A new Israeli report exonerating Israel in the events surrounding the death in 2000 of 12-year-old Mohammed al-Dura, an event used by the Palestinians to claim he was killed by Israeli crossfire and to incite crimes such as the lynching and subsequent disemboweling of two Israeli soldiers, triggered a hatefest against Israel within a “secret” Facebook group of foreign correspondents and human rights activists called the Vulture Club.
Some typical comments were:
Peter Bouckaert, senior official at Human Rights Watch: “Typical IDF lies. As usual, it takes them a long time to really build up the falsehood. ” Bouckaert’s virulence even extended to the coverage of the story by the New York Times: “It really isn’t good journalism to write this up as if these are credible allegations when it is a pack of lies.”
El Mundo reporter Javier Espinosa: “[T]he lobby uses all its strength and is able to push anything in majors [sic] English newspapers or in the NY Times. Israeli embassies call their contacts in all those newspapers and they agree to publish that information. That reinforces lack of media credibility and conspiracy theories as we are being used as mouthpieces for propaganda,” Espinosa added.
Associated Press photojournalist Jerome delay: “The IDF thinks the earth is flat, btw.”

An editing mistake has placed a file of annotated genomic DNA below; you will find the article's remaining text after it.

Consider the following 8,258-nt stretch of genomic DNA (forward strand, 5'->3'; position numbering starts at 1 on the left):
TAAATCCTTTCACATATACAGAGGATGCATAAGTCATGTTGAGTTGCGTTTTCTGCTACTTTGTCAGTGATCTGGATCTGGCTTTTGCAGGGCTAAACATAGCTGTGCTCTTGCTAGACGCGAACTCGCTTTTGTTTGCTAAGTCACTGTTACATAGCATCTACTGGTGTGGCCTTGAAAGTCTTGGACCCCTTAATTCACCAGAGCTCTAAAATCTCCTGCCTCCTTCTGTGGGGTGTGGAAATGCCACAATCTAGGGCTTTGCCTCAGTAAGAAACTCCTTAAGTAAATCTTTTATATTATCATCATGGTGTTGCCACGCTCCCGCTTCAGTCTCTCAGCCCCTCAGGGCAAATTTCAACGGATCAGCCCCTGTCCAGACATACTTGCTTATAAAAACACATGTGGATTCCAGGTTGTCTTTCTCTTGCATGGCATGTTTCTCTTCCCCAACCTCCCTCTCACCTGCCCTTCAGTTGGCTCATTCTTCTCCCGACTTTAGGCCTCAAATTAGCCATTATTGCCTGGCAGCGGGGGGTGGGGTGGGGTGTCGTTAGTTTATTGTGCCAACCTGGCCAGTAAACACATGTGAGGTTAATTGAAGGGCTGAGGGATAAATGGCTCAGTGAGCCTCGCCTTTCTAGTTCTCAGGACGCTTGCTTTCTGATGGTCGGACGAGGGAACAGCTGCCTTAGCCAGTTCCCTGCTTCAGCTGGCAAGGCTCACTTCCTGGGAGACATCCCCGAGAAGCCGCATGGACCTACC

There was vitriol directed at Philippe Karsenty, a French media analyst who was sued by France 2 television after he said France 2 aired staged footage of Al-Dura’s death. AFP reporter Marc Bastian wrote, “And fuck no, it’s not true that ‘Everyone in France knows the footage is a hoax,’ as Karsenty says. Everyone here knows that [France 2 journalist Charles] Enderlin is an honest man, and Karsenty is an extremist.”
Bouckaert answered, “That’s about the kindest way to describe Karsenty. I would add a few descriptive words after extremist.”
Bastian concluded, “I know, I’m always too polite.”
Only one problem: on May 21, 2008, an appeals court ruled in favor of Karsenty and dismissed Enderlin’s case.
Andrew Ford Lyons, who works with the International Solidarity Movement, wrote of the report, “a feeble attempt at historical revision, at best.”
Perhaps this cadre of antisemites might want to look at the evidence, but it’s doubtful. For the sake of edification, here are the essentials of the case, as compiled by frontpagemag.com:
The tapes show no blood on the Al-Duras or following their evacuation, at the scene.
Only Abu Rahmeh caught the film, although several other cameramen were present.
Doctors Juna Saka and Mohammed El Dawil at the Shifa hospital in Gaza say the father and boy arrived at the hospital between noon and 1p.m., but Enderlin reported that the incident began at 3 p.m.
The evacuation was not filmed.
The tapes show no bullet holes on the Al-Dura’s side of the barrel.
No bullets were ever recovered.
Palestinian Arab officials ordered no autopsy and conducted no investigation.
In three hours of Palestinian-produced rushes, Israelis were not seen firing.
In the background, Palestinian cameramen loitered casually, without fear.
At the hospital, France 2 tapes show a body much larger than that of Mohammed Al-Dura, with surgical abdominal wounds, not wounds from high-powered gunshots, according to forensic medical experts who have seen the France 2, Reuters and AP footage.
Shots fired at the Al-Duras triggered small round clouds of smoke.
Subsequent ballistic tests showed that only head-on shots could produce such small circular clouds. Upon impact, shots fired at a wide-angle throw off great clouds of smoke in the opposite direction.